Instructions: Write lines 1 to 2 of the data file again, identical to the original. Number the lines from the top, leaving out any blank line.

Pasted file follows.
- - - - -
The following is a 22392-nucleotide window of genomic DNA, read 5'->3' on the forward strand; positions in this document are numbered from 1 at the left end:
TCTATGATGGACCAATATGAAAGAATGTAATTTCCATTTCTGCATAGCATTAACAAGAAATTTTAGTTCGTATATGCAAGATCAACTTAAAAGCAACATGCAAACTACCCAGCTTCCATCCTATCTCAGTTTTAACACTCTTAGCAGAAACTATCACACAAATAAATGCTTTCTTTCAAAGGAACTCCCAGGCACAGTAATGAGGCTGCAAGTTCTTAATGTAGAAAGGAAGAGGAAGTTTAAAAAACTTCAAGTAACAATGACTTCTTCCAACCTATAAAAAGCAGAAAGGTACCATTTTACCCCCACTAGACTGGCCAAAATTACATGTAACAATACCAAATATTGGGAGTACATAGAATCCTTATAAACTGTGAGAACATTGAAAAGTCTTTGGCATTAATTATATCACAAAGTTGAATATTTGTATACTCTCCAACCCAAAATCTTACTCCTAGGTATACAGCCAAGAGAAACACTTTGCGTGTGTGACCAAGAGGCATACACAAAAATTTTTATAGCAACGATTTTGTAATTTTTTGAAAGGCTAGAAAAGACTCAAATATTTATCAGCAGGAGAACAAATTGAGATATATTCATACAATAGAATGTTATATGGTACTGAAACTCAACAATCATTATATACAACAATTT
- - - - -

The following is a 22392-nucleotide window of genomic DNA, read 5'->3' on the forward strand; positions in this document are numbered from 1 at the left end:
TCTATGATGGACCAATATGAAAGAATGTAATTTCCATTTCTGCATAGCATTAACAAGAAATTTTAGTTCGTATATGCAAGATCAACTTAAAAGCAACATGCAAACTACCCAGCTTCCATCCTATCTCAGTTTTAACACTCTTAGCAGAAACTATCACACAAATAAATGCTTTCTTTCAAAGGAACTCCCAGGCACAGTAATGAGGCTGCAAGTTCTTAATGTAGAAAGGAAGAGGAAGTTTAAAAAACTTCAAGTAACAATGACTTCTTCCAACCTATAAAAAGCAGAAAGGTACCATTTTACCCCCACTAGACTGGCCAAAATTACATGTAACAATACCAAATATTGGGAGTACATAGAATCCTTATAAACTGTGAGAACATTGAAAAGTCTTTGGCATTAATTATATCACAAAGTTGAATATTTGTATACTCTCCAACCCAAAATCTTACTCCTAGGTATACAGCCAAGAGAAACACTTTGCGTGTGTGACCAAGAGGCATACACAAAAATTTTTATAGCAACGATTTTGTAATTTTTTGAAAGGCTAGAAAAGACTCAAATATTTATCAGCAGGAGAACAAATTGAGATATATTCATACAATAGAATGTTATATGGTACTGAAACTCAACAATCATTATATACAACAATTT